Once grown-up fish can better handle ocean acidification. (Photo: Flemming Dahlke)
A fish aquarium in a lab in Tromsø, Norway
A fish aquarium in a lab in Tromsø, Norway (Photo: Flemming Dahlke)
cod in a pool in Kristineberg, Sweden
Cod swimming in a lab aquarium (Photo: Felix Christopher Mark)
AWI PhD student Flemming Dahlke working with cod
AWI PhD student Flemming Dahlke working with cod (Photo: Flemming Dahlke)

Can ocean acidification lead to one species prevailing over another?

We are currently examining precisely this in two species of cod: the Atlantic cod and the Polar cod. One of them, the Atlantic cod, is a generalist. It lives both in the North Sea, around Iceland and in the Barents Sea and along the East and North Coast of North America. It tolerates water temperatures between zero degrees and 20 degrees Celsius and presumably does also not react so sensitively to lower pH values in the sea. By contrast, the Polar cod only occurs in the Arctic, at water temperatures from around zero to four degrees Celsius and will therefore presumably encounter difficulties in coping with higher temperatures and carbon dioxide concentrations in the water. As water temperatures rise, the Atlantic cod swims further and further to the North and therefore into the habitat of the Polar cod. We presume that both species hunt the same prey and are therefore in food competition. If the Polar cod is weakened by the rising water temperatures, for example, then it may certainly be the case that the Atlantic cod wins the upper hand and spreads to the detriment of its arctic cousin.

How do you determine whether and how ocean acidification impacts the cod?

We firstly look at the entire fish: does its metabolic rate alter at a lower pH value? Does it swim faster or slower in acidic or warmer water? We conduct a type of fitness test with the fish in our swim tunnel in Bremerhaven. The fish is in a chamber and must swim against water current. By slowly increasing the flow speed, we can measure its metabolic rate and optimum swimming speed. The principle is the same as for humans: if we run, we also need more energy and that will be reflected in an increased metabolic rate. In the same way as people on a treadmill, we can also measure when the maximum speed of the fish is reached in the swim tunnel. For example, we can examine whether the performance limit is associated with different temperatures and carbon dioxide concentrations in the water. These measurements are an example of how we examine a fish at the so-called whole animal level. But we can also analyse what for example is happening at the genetic level , i.e. in the DNA, of the fish. Ultimately, we wish to create an overall picture, from the processes in the cell through to the whole animal level. Only in this way can we understand how a fish reacts when the water becomes warmer or more acidic.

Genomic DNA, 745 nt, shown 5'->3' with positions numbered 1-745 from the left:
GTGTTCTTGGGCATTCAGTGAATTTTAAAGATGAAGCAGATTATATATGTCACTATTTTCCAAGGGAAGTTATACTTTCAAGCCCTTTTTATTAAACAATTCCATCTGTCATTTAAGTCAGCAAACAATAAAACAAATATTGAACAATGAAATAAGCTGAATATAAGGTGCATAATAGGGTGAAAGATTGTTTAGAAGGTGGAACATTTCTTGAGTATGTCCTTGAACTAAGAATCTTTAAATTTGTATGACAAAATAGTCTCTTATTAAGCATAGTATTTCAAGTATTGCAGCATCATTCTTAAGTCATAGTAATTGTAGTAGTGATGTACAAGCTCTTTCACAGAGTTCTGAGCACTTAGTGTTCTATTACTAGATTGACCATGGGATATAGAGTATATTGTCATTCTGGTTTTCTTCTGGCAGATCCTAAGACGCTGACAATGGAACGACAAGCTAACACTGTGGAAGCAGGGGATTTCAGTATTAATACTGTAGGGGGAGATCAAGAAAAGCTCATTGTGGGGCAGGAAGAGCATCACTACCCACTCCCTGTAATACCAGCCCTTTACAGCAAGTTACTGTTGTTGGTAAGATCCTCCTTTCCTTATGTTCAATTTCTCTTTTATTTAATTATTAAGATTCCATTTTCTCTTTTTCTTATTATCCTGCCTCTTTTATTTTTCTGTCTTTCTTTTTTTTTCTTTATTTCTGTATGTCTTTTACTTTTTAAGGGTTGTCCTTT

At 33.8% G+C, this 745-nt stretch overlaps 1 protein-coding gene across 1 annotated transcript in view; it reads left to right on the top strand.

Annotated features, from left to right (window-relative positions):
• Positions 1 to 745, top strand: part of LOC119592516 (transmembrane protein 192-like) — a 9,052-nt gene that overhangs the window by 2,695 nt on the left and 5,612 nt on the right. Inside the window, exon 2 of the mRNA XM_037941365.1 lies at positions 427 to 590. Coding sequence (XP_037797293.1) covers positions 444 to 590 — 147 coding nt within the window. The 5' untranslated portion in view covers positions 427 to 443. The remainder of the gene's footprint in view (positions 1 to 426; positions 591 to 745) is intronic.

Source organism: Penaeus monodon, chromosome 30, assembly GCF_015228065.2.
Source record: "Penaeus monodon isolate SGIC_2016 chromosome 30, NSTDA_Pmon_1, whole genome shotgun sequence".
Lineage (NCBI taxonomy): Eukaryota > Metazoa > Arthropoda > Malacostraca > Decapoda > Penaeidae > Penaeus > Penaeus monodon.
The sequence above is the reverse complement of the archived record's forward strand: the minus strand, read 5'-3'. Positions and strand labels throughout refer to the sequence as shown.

How are these laboratory results then transferred to the real ecosystem?

We cannot of course simulate all the environmental conditions in the laboratory as they occur in the ecosystem but we can test the impact of individual conditions consecutively. For example, we can first investigate how a fish reacts to warmer water and how it reacts to more acidic water. Finally, we can then test how both factors, i.e. warming and acidification, together influence the fish. We can even go further by not only observing one species but as many species as possible. However, there are limits to this because we do not hold the complete ecosystem in the aquarium and cannot work with every individual animal. Therefore, we select certain species which, for example, together form a food chain or a part of a food chain. This is because it could of course be that one fish species can adapt to the ocean acidification but that its main prey is particularly endangered. The more factors we take into consideration, the better indications we can give as to what is happening in the ecosystem.

experiments with cod larvae
Flemming Dahlke preparing an incubation facility (Photo: Felix Christopher Mark)
Incubation facility for cod eggs
Incubation facility for cod eggs (Photo: Felix Christopher Mark)
Dana Graulich studying cod larvae
Dana Graulich studying cod larvae (Photo: Felix Christopher Mark)
Fisheries could be affected by ocean acidification (Photo: Sina Löschke)

To what extent do scientists and representatives from politics and industry cooperate to combat ocean acidification?

There are different possibilities for scientists to exert national and international political influence. At a national level this is the so-called Inquiry Commission of the Bundestag which also has scientists in its ranks. It is here that politicians set catch quotas and environmental protection zones, for example. If scientists participate in political work, the perception of scientific work will rise. This may then mean that ministries facilitate further research projects. The Federal Ministry for Education and Research supports our national research program on ocean acidification, BIOACID II, in the second funding period already. This is certainly an indication that we firstly generate good data and secondly that these data are also used.

The interview was conducted by Kristina Bär.

How could ocean acidification impact fishing?

Ocean warming has led to cod stocks shifting and to them disappearing from the North Sea. In Bremerhaven, for example, cod fishing used to be the main source of income for the city. Nowadays, hardly anyone captures fish and most definitely not cod. By contrast, the stocks around Greenland and Newfoundland are slowly beginning to recover thanks to the strict catching quotas and a slight warming of the waters here. This may in future have a positive effect on cod fishing. Whether the effects for the ecosystem are equally good is currently difficult to say. This is why we are currently researching how the interaction between ocean warming and acidification impacts the stocks of Polar and Atlantic cod. The fishing industry is also interested in these data because it ultimately wishes to estimate where income will develop in the next decades.